Hartwig added that the United States is in the midst of the most expensive period in recorded history for thunderstorm events, which include damage from tornadoes.

To get an idea of what this week's tornado damage might have on Oklahoma, one need only look at the deadly tornado that ravaged much of the same area in and around Moore on May 3, 1999. Damage from that tornado generated about 146,000 claims and resulted in insured claims payouts of nearly $1 billion, which would equal about $1.4 billion in today's dollars, according to ISO's Property Claim Services estimates.

Official tallies of destroyed properties, including homes, from Monday's storm are not yet available. However, the EF-5 tornado that barreled through Moore in 1999, and followed a similar path as Monday's EF-5 tornado, destroyed more than 8,000 homes, according to AIR Worldwide, which models the risk from natural catastrophes.

Because of the uncertainty in the exact size of Monday's tornado, AIR Worldwide released two different estimates on replacement value of properties within the tornado's path.

For instance, the estimated replacement value of properties within a 0.4-mile buffer zone of Monday's tornado track - for a total width of 0.8 miles - is $2.2 billion, including $1.73 billion for residential and $477 million for commercial.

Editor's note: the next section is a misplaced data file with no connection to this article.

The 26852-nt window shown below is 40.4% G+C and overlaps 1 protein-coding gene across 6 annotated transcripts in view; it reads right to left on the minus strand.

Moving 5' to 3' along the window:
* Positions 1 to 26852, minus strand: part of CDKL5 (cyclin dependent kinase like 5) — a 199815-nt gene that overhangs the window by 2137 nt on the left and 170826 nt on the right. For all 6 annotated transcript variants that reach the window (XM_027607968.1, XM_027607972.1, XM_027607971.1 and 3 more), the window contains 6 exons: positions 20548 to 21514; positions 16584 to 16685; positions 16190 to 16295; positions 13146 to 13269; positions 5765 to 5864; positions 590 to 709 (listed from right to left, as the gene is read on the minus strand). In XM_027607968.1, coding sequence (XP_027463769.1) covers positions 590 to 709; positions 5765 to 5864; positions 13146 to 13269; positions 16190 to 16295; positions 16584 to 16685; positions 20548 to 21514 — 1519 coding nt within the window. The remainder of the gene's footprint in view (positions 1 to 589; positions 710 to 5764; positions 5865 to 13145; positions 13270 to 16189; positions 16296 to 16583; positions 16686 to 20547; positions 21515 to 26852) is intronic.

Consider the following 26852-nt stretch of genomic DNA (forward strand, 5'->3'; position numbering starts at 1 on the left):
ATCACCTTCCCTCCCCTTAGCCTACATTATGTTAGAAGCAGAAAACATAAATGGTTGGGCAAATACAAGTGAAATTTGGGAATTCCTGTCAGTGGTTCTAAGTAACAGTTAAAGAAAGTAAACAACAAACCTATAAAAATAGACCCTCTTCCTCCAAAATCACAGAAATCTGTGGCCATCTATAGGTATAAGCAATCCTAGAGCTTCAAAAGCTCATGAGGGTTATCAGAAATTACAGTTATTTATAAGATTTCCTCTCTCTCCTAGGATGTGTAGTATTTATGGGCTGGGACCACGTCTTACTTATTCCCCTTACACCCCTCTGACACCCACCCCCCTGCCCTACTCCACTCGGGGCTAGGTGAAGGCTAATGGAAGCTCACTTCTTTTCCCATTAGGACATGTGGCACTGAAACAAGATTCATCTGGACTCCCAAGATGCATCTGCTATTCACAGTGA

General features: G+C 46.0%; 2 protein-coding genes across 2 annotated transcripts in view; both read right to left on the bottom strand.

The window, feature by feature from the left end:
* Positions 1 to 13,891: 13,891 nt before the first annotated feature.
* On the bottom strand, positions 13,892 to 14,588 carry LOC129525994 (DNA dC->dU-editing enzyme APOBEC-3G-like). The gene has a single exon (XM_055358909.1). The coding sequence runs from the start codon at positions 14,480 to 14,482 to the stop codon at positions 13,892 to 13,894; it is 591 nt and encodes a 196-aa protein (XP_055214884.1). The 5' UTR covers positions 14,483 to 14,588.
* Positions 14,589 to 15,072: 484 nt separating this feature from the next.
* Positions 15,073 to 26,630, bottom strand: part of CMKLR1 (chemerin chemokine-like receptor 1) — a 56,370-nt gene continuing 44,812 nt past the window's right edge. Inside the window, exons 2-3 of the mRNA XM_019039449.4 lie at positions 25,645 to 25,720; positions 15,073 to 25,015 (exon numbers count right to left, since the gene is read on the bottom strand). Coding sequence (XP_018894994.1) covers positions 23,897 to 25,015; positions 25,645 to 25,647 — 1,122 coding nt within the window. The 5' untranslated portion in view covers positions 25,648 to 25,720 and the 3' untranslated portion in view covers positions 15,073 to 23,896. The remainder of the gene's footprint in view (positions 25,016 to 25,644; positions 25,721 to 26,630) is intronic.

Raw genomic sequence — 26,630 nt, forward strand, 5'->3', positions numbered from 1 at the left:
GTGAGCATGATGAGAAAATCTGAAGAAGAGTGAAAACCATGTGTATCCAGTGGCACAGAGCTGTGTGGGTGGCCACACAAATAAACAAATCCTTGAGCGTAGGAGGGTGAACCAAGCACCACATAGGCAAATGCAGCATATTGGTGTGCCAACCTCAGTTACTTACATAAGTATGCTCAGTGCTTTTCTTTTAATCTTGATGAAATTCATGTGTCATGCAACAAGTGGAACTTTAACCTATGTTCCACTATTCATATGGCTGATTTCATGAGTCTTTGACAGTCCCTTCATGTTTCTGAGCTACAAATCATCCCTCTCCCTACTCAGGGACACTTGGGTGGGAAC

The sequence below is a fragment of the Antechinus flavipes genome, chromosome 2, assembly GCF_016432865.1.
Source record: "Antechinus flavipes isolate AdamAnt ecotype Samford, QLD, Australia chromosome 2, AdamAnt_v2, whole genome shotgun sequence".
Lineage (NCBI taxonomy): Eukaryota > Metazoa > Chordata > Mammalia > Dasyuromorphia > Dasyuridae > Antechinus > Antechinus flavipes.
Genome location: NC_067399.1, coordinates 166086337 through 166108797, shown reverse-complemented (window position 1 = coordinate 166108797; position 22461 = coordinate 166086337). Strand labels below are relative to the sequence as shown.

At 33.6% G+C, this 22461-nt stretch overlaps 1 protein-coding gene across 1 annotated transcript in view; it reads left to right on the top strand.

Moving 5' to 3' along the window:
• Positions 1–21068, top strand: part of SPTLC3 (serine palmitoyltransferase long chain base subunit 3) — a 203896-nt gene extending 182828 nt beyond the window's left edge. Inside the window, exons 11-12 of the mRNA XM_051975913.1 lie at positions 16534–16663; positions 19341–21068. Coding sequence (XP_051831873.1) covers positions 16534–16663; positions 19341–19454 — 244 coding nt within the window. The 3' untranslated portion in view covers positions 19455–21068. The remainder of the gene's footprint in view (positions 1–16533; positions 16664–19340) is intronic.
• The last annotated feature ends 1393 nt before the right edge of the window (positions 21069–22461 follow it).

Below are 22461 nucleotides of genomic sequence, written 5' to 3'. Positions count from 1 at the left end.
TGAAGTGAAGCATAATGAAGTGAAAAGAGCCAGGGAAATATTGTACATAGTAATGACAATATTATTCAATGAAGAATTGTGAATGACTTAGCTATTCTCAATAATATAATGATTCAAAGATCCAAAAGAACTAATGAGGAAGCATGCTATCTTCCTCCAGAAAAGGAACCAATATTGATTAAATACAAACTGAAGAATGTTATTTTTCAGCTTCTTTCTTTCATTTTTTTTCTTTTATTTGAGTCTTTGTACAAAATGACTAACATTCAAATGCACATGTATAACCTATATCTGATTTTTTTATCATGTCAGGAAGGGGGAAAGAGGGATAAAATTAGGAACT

When that is expanded to within a 1-mile buffer zone of the storm track, for a total width of 2 miles, the estimated total replacement value of properties jumps to $6.4 billion, including $4.6 billion for residential and $1.8 billion for commercial.

"Damage assessments from the National Weather Service are ongoing, and it will take weeks to develop a more complete picture of the destruction," said AIR Worldwide.

Pre-tornado preparations

  • Create a detailed inventory of your possessions, including receipts, descriptions and photos of your home's contents.

  • Review insurance policies and contact your insurance agent or company to discuss coverage options.

  • Replacement cost policies generally provide reimbursement for full value of items that are damaged, while cash value policies only provide reimbursement for its depreciated value.

After a tornado strikes

  • Tornado losses to a home are covered by the "windstorm" peril under the policy.

  • Secure property from further damage or theft.

  • Contact your insurance agent or company representative as soon as possible to report damage.

  • Inventory losses and photograph damage to provide to your insurance adjustor. Save receipts for any damage-related purchases for filing your reimbursements.

  • Many standard homeowners and renter policies provide reimbursement of additional living expenses when the property is determined to be uninhabitable due to damage.

  • Be aware of scam artists. Contact your insurer, agent or local business bureau for reference or potential contractors, and ask for certificates of liability and workers' compensation insurance before signing contracts.

Source: Property Casualty Insurers Association of America

Laurie Winslow 918-581-8466